boats without a sailor, a new face of artificial intelligence

Whether on pleasure yachts or cargo ships, assisted and autonomous navigation through Artificial intelligence (IA) is helping captains prepare to watch sunsets or simply reach their destination without a scratch.

At the CES technology show in Las Vegas, manufacturers in the marine industry are placing great emphasis on artificial intelligence technologies for multi-purpose vessels.

“In the water, when there is wind, currents, some waves, the boat does not stay in place, you always have to compensate,” says Johan Inden, president of the marine division of the Swedish company Volvo Penta, which offers prototypes capable of parking. boats by pressing a button or with assisted systems.

The American company Brunswick has launched a prototype that offers the best trajectory to enter a port or find space to dock without human intervention.

Avikus, of Hyundaiseeks to maximize the pleasure of sailing with a system that positions the boat ideally for sunbathing, or finds the best point to see the sunset on time.

The goal, according to Carl Johansson, is to provide fuel economy, safety and “peace of mind”.

Autonomous driving by artificial intelligence.  AP Photo

Autonomous driving by artificial intelligence. AP Photo

HD Hyundai, which revealed a project that collects navigation data at CES, claims its software is capable of slowing down a ship if its destination port is congested.

Although a scenario where boats sail without crew is still elusive, many tools can provide valuable information on routes, weather conditions, or machine status and maintenance.

The growing encouragement of autonomous navigation has recently helped the International Maritime Organization (IMO) work on standard setting, says Rudy Negenborn of Delft University in the Netherlands.

It is still prohibited to operate autonomous boats in international waters and no new regulations are expected arrive before 2028.

In any case, “there will always be a human somewhere,” says Negenborn. He is a sailor monitoring from a computer or a shore supervisor managing numerous vessels.

Ukraine, crossed by war, at the fair

CES brings together the leading consumer technology brands.  AFP photo

CES brings together the leading consumer technology brands. AFP photo

In addition, a dozen Ukrainian start-ups presented their innovations on Friday at CES, the annual consumer electronics gathering in Las Vegas, betting on their country’s technological development despite the Russian invasion.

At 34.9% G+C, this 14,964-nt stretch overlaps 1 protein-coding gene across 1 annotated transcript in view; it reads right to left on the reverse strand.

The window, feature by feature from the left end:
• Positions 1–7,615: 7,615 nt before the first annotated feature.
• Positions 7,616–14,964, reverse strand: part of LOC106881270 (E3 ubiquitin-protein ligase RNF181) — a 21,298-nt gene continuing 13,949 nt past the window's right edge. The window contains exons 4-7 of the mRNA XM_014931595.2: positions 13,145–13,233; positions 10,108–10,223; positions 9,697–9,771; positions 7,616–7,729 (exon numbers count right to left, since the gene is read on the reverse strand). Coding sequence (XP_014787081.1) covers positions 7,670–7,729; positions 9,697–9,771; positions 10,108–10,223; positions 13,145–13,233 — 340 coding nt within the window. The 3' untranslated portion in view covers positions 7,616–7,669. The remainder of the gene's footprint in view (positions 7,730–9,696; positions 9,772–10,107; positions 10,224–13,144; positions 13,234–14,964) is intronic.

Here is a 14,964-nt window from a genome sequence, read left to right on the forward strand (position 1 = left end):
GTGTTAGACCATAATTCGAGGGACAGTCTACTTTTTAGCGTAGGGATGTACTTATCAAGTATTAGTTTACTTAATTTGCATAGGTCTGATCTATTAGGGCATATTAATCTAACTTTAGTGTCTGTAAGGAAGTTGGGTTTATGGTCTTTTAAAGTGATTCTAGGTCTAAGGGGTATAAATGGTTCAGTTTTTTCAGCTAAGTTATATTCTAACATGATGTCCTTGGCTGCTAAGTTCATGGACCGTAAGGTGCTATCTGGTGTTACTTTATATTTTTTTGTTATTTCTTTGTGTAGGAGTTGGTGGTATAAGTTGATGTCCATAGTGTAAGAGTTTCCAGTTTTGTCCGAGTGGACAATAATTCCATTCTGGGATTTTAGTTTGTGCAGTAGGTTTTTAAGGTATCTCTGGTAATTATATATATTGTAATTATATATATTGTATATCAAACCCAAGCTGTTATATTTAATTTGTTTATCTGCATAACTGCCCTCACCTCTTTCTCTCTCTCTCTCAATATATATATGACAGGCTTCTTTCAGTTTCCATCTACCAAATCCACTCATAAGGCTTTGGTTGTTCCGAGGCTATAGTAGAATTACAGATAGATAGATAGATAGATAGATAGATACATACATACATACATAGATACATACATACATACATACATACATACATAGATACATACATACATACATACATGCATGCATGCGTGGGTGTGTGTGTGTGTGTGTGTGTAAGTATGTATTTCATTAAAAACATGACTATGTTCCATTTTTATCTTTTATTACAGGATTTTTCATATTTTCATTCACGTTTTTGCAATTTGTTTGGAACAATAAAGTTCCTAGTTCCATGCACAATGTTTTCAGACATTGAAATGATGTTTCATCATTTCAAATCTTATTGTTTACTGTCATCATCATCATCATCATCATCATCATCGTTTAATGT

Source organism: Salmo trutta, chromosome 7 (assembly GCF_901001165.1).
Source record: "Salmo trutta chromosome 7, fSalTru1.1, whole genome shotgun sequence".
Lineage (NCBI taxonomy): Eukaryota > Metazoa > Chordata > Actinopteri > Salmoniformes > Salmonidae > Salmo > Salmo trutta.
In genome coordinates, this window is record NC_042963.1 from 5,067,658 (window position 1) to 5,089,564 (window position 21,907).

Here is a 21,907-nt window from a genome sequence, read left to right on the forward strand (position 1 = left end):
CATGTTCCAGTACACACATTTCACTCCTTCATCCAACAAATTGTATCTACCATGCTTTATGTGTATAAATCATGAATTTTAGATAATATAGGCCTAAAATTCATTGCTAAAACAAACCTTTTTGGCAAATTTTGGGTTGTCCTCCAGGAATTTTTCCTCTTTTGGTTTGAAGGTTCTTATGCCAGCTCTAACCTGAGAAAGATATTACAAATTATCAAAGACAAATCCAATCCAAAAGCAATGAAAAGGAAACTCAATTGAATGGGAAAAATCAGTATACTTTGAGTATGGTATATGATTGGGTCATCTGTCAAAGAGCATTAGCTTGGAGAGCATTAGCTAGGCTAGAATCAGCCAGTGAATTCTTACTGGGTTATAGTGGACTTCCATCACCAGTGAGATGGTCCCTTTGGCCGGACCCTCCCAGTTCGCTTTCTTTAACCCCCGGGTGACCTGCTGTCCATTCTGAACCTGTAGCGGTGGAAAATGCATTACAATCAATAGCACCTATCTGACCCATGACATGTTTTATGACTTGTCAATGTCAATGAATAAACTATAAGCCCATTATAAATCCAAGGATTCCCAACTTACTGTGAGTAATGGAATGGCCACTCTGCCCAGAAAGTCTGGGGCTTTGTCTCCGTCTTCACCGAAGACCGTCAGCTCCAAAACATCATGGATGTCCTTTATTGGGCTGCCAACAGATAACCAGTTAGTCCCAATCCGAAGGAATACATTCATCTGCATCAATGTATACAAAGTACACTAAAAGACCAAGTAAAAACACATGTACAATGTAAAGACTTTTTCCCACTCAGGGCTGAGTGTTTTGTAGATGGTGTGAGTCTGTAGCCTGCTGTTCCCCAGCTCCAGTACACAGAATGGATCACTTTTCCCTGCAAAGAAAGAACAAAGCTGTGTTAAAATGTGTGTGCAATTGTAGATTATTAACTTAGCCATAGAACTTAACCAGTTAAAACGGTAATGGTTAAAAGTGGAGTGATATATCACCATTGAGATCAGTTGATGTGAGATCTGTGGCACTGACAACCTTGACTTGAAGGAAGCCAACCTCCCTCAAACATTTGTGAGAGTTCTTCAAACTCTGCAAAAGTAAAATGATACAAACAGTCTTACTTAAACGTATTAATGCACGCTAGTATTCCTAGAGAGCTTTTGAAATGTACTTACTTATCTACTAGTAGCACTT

The group was welcomed at the Consumer Electronics Show (CES), which takes place from January 5 to 8 in this city in the western United States, while Russian companies were not admitted due to the Moscow offensive about kyiv, which has been going on for almost a year now.

Before the war, Ukraine was a promising technology hotbed, but the conflict forced Ukrainian entrepreneurs to rethink their business plans.

“We are trying to save the startup ecosystem, to make it grow even during the war,” said Karyna Kudriavtseva, project manager at the Ukrainian start-up fund, which sent the entrepreneurs to CES.

Kudriavtseva told AFP that the fund emphasized the military technologynot all proposals revolve around war.

One of them is Nanit, a small company that teaches electronics and computer coding skills much needed for jobs in the technology sector.

Nanit CEO Vladyslav Konovets said the initial idea was to focus on children. But missile attacks have made it impossible to teach children locally.

While developing educational toys, Nanit has been teaching programming to soldiers on the front lines. Konovets said this may help them find work after the war is over.

Several of the Ukrainian start-ups in the CES is committed to caring for the environment.

Releaf Paper boasted of being the first producer of bags, drink trays, fruit boxes and other paper items made from fallen leaves. The samples on display were indistinguishable from paper products made from trees.

Releaf Paper chief executive Alexander Sobolenko said the war forced them to become more efficient and look for markets outside Ukraine, and he announced plans to build its first production plant in Europe this year.

Startup Rekava does not collect fallen leaves, but does collect coffee grounds, which it then turns into cups with lids and containers, all of which are easily biodegradable.

Since the war began, Rekava has also been making scented candles, with fragrances dedicated to Ukrainian cities.

Lviv candles are scented with coffee, given the love of coffee there, said Rekava’s commercial director Nazar Trokhymchuk. Crimean candles smelled of grapes.

Startup Corner, meanwhile, lets you do kitchen remodel designs online, then custom builds them out of reclaimed wood at prices of just a fraction of new cabinets, according to product director Julia Holovko.

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